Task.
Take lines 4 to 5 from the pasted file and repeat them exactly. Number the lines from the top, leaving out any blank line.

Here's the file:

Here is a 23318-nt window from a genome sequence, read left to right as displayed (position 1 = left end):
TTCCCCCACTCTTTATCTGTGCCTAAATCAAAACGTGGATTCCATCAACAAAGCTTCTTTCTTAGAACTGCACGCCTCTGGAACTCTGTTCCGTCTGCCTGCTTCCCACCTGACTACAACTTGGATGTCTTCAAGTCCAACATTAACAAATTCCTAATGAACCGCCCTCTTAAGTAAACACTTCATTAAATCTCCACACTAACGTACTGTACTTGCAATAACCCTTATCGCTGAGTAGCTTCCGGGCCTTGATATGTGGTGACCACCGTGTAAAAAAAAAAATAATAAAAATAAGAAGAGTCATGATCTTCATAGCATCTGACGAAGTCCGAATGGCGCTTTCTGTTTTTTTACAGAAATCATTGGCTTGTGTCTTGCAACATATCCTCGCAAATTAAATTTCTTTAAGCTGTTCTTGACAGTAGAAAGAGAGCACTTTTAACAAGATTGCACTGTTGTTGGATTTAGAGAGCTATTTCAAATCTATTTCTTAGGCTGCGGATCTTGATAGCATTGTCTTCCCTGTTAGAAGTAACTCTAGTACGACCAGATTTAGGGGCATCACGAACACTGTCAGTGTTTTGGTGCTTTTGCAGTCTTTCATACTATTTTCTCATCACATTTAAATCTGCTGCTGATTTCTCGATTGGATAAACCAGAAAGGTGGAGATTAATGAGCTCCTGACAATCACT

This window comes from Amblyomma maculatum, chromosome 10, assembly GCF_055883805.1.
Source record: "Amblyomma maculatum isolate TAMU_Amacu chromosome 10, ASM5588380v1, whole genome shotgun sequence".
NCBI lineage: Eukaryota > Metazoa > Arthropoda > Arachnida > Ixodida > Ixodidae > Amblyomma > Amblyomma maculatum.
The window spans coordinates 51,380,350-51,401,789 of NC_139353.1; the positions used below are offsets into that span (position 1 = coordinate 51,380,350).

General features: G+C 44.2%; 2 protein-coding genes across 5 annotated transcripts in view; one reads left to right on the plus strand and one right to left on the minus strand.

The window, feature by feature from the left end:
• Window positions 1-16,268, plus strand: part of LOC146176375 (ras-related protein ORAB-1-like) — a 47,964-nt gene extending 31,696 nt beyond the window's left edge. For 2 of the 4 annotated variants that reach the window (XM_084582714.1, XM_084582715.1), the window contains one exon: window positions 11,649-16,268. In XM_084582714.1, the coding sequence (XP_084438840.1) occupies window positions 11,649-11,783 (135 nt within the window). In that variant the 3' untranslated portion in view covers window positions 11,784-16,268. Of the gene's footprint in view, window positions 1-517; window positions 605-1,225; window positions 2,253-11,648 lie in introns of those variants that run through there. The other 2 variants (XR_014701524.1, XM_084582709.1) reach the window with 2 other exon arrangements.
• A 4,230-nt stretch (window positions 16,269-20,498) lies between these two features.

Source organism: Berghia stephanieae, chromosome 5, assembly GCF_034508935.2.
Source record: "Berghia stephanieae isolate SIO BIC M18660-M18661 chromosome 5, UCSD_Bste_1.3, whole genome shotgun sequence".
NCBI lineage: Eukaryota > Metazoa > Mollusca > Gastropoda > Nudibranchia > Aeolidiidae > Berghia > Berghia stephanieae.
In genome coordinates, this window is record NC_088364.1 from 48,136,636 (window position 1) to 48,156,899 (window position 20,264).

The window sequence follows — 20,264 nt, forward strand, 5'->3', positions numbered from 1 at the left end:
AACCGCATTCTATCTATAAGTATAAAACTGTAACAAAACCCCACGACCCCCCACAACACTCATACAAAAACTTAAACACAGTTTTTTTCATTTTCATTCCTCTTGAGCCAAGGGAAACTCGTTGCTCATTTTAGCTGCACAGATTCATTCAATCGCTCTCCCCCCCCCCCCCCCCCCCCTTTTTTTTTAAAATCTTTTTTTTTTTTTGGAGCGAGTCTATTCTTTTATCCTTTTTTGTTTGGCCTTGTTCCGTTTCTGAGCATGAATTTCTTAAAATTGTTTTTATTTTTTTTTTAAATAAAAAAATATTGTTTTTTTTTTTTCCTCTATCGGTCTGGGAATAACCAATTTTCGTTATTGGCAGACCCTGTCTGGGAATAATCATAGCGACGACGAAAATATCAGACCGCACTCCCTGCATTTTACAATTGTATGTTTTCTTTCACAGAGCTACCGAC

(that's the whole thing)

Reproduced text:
Source record: "Amblyomma maculatum isolate TAMU_Amacu chromosome 10, ASM5588380v1, whole genome shotgun sequence".
NCBI lineage: Eukaryota > Metazoa > Arthropoda > Arachnida > Ixodida > Ixodidae > Amblyomma > Amblyomma maculatum.